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Instead of doing this:

res = HttpResponse("Unauthorized")
res.status_code = 401
return res

Is there a way to do it without typing it every time?

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3  
You should consider accepting the answer by Stu Cox instead. –  Riviera Mar 26 '13 at 17:17
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5 Answers

up vote -19 down vote accepted

Make a function to do it for you.

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I know this is an old one, but it's the top Google result for "django 401", so I thought I'd point this out...

Assuming you've already imported django.http.HttpResponse, you can do it in a single line:

return HttpResponse('Unauthorized', status=401)

The 'Unauthorized' string is optional. Easy.

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This is passable and I upvoted it; however - for a similar scenario I would consider using error 403 (Forbidden) instead - for that there is a ready mechanism: docs.djangoproject.com/en/dev/topics/http/views/… - just define handler403 in root urls.py, and then raise django.core.exceptions.PermissionDenied. –  Tomasz Gandor Mar 21 at 15:43
    
@TomaszGandor Yep, or return HttpResponseForbidden works for 403s too (raising an exception as you’ve suggested it often more convenient). 401 and 403 aren’t quite the same though, although some argue over the exact difference. –  Stu Cox Mar 23 at 17:35
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class HttpResponseUnauthorized(HttpResponse):
    def __init__(self):
        self.status_code = 401

...
return HttpResponseUnauthorized()
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1  
You don't need to put it in the __init__ method, just set the attribute in the class definition. –  Matthew Schinckel Dec 5 '10 at 8:01
    
@Matthew: I generally don't do that. It makes it too easy to fall into the unintentionally-shared-object trap, and it's unclear to put some initialization in the class body and some in __init__. –  Glenn Maynard Dec 5 '10 at 18:57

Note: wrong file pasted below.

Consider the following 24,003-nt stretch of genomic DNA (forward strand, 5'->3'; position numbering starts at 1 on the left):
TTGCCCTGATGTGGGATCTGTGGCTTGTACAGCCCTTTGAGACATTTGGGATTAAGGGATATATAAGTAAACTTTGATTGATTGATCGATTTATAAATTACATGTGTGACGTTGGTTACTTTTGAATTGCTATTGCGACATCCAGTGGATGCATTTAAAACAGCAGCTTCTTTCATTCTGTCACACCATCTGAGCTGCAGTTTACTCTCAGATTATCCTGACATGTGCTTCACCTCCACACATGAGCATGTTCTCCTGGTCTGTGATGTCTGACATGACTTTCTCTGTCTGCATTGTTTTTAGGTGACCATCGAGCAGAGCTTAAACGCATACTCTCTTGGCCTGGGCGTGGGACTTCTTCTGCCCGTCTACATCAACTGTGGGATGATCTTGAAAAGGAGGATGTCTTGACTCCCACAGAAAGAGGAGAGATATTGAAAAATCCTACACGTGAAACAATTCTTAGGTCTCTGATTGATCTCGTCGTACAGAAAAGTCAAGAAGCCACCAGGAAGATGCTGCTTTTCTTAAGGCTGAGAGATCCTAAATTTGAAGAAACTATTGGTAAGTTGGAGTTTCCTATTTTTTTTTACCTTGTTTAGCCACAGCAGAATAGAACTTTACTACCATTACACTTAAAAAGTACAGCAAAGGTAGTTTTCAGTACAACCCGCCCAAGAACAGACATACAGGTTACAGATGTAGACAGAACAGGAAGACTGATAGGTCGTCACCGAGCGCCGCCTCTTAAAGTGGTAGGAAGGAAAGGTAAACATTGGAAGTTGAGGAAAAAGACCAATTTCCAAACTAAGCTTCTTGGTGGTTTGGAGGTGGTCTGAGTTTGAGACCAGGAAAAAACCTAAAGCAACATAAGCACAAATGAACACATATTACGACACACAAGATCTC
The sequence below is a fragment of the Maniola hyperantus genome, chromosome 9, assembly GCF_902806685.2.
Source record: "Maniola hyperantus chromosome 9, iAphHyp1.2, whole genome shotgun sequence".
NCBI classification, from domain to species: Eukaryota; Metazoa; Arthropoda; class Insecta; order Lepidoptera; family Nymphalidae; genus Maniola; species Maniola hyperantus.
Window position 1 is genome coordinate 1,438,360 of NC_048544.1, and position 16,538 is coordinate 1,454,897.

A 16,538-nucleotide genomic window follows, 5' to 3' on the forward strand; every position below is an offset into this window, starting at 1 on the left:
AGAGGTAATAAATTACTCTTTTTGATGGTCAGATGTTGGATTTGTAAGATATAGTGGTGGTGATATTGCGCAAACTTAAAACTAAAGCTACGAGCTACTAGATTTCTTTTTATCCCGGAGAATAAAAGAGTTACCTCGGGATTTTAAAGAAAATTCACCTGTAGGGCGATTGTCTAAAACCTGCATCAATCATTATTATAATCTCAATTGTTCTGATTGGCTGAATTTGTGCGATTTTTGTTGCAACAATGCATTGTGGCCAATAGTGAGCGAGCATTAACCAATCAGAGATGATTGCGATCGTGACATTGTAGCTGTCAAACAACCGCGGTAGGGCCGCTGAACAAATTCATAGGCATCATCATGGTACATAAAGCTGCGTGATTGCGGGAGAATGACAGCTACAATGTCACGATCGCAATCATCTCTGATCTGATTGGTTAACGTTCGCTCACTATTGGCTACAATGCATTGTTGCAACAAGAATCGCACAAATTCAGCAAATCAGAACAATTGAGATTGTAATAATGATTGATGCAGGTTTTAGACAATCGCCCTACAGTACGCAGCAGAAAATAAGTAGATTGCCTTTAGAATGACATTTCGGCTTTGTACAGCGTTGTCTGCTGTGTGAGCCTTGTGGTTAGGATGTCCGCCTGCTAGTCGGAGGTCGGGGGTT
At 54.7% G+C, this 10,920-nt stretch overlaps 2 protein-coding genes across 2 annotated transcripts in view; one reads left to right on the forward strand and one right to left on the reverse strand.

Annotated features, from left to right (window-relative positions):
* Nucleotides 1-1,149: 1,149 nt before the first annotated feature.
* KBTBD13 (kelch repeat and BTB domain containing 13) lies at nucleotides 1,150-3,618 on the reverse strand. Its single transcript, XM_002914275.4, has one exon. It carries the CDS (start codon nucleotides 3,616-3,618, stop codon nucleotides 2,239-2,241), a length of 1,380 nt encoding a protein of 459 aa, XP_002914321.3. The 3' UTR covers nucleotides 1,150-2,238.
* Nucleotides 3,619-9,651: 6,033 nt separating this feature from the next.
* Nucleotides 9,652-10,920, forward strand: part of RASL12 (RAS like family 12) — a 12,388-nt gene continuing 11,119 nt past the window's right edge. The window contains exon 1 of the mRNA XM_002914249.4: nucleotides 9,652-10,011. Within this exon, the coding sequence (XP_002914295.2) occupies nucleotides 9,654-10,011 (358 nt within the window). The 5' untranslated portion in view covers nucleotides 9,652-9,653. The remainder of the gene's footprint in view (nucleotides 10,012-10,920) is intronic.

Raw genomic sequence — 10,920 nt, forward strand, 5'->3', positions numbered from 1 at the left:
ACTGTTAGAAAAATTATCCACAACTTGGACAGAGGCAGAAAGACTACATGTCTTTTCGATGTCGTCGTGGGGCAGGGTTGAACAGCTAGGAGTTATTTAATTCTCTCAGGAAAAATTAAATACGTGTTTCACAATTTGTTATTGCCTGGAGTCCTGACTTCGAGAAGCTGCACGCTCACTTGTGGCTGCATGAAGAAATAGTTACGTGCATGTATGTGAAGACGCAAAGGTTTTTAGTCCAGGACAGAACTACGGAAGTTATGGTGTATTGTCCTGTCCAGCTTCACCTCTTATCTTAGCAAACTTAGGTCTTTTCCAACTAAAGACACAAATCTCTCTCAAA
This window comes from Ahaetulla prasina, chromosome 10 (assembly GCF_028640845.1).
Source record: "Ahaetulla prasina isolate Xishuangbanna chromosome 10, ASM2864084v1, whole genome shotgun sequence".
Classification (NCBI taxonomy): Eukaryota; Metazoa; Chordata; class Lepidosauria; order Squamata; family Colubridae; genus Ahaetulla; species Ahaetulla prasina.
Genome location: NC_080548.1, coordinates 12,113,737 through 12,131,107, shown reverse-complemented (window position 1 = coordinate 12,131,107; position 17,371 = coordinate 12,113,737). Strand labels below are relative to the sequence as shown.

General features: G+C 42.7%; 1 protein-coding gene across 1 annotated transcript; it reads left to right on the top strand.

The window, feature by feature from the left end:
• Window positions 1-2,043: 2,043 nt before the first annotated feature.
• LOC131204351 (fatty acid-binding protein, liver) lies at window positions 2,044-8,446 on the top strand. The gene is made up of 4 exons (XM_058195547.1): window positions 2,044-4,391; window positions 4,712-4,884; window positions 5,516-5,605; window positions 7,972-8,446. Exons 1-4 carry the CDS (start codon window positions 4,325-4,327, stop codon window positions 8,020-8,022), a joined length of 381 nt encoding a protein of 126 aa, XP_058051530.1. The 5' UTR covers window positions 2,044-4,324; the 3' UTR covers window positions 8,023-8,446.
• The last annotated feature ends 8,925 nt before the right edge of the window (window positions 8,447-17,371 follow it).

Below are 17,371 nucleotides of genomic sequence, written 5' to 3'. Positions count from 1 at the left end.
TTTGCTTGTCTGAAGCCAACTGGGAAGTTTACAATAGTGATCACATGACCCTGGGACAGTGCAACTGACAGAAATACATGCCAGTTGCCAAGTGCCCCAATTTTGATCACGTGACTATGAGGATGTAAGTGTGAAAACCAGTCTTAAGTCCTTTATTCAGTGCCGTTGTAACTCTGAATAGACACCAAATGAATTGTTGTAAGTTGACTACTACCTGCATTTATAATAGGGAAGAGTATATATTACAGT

1  
This returns the following error: 'HttpResponseUnauthorized' object has no attribute '_headers' –  btk Jun 22 '11 at 14:39
2  
from looking at django.http.__init__.py adding it in the class definition seems to be the preferred way to do it, should call HttpRepsonses constructor via super if you wish to do it in init –  sjh Jan 23 '12 at 10:46
    
throws object has no attribute '_headers' –  Mutant Oct 12 '12 at 4:33
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class HttpResponseUnauthorized(HttpResponse):
    status_code = 401

...
return HttpResponseUnauthorized()

Normally, you should set the instance in __init__ or you end up with class variables that are shared between all instances. However, Django does this for you already:

class HttpResponse(object):
    """A basic HTTP response, with content and dictionary-accessed headers."""

    status_code = 200

    def __init__(self, content='', mimetype=None, status=None,
            content_type=None):
        # snip...
        if status:
            self.status_code = status

(see the Django code in context)

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Write a view decorator that checks the appropriate HTTP headers and returns the appropriate response (there is no built-in type for response code 401).

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